Permaculture Designers Manual
CHAPTER 8 – WATER IN PERMACULTURE
Section 8.22 –
Chapter 8 Designers’ Checklist Permaculture Designers Manual
It is a primary design strategy to prevent topsoil losses and to repair and rehabilitate areas of damaged and compacted soils.
Permanent crop, soil bunds, terraces, and low-tillage systems all reduce soil and mineral nutrient loss.
Soil rehabilitation and pioneer green crop should precede other plant system establishment.
Adequate soil tests, plus test strips of crop examined for deficiency or excess symptoms, leaf analysis, and livestock health should be assessed to guide soil treatments.
If soil types can be specified, fencing, cropping, and treatment should coincide with these specific soil assemblies, and specific crops for such type researched.
Soil life processes need to be encouraged by provision for green crop, humus, mulch, and the root associates (mycorrhiza) of plants. A useful earthworm may need to be introduced.
Drainage, hence pH and soil water capacity, need specific treatment or assessment, and will largely determine crop and tree types.
Minimal use of large livestock and heavy machinery is to be recommended on easily-compacted soils, as is burning and clearing.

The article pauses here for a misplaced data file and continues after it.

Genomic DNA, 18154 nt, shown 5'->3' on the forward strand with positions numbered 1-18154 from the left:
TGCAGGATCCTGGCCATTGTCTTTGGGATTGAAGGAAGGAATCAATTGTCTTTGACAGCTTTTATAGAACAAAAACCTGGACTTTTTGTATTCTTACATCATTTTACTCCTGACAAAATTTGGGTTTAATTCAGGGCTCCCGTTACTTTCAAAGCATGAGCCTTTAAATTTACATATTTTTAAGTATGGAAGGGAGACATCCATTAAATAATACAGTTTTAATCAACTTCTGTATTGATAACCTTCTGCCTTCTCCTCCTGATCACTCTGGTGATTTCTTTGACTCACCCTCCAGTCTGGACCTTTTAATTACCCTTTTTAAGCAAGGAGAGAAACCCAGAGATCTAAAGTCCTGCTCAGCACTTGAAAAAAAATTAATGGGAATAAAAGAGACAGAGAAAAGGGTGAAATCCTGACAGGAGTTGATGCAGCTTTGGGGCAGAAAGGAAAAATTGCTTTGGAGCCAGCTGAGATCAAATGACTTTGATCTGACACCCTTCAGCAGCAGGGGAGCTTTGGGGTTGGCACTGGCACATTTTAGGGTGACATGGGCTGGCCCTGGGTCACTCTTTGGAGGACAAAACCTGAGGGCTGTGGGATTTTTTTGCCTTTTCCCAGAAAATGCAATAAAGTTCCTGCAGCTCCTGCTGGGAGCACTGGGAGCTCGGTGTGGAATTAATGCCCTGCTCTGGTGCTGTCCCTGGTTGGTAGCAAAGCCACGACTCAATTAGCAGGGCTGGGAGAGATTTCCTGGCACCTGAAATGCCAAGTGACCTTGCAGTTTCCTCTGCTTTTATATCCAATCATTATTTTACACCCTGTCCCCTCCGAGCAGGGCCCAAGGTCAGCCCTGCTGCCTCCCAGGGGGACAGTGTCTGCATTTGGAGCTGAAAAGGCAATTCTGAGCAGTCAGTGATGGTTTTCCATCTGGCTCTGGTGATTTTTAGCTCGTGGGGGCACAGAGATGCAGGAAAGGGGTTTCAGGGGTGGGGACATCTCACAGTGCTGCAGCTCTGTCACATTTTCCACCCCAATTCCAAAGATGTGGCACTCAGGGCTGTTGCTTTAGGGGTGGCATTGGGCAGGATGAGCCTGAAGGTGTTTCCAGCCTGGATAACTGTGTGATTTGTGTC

Use pigeon and animal manure where major elements are scarce, as in third world areas (also use of greywater and sewage, or wastes).
Before draining waterlogged soils, recommend crops to suit this condition. Never drain wildlife habitats, fens, or bogs which are species-rich.
Choose the right soil-shaping or earthworks to suit crop, drainage, and salt threat.
Using an auger, check soils for house foundations. Using a (wetted) soak pit, time the absorption of greywater for sewage disposal at house sites.
Preserve natural (poor) sites for their special species assemblies; pay most attention to human nutrition in home gardens, and select species to cope with poor soil conditions on the broadscale.
Fertilise plants using foliar sprays containing small amounts of the key elements, or pellet seeds with the key elements which are deficient locally. Pelleted seed and foliar sprays are economical ways to add nutrients to plants.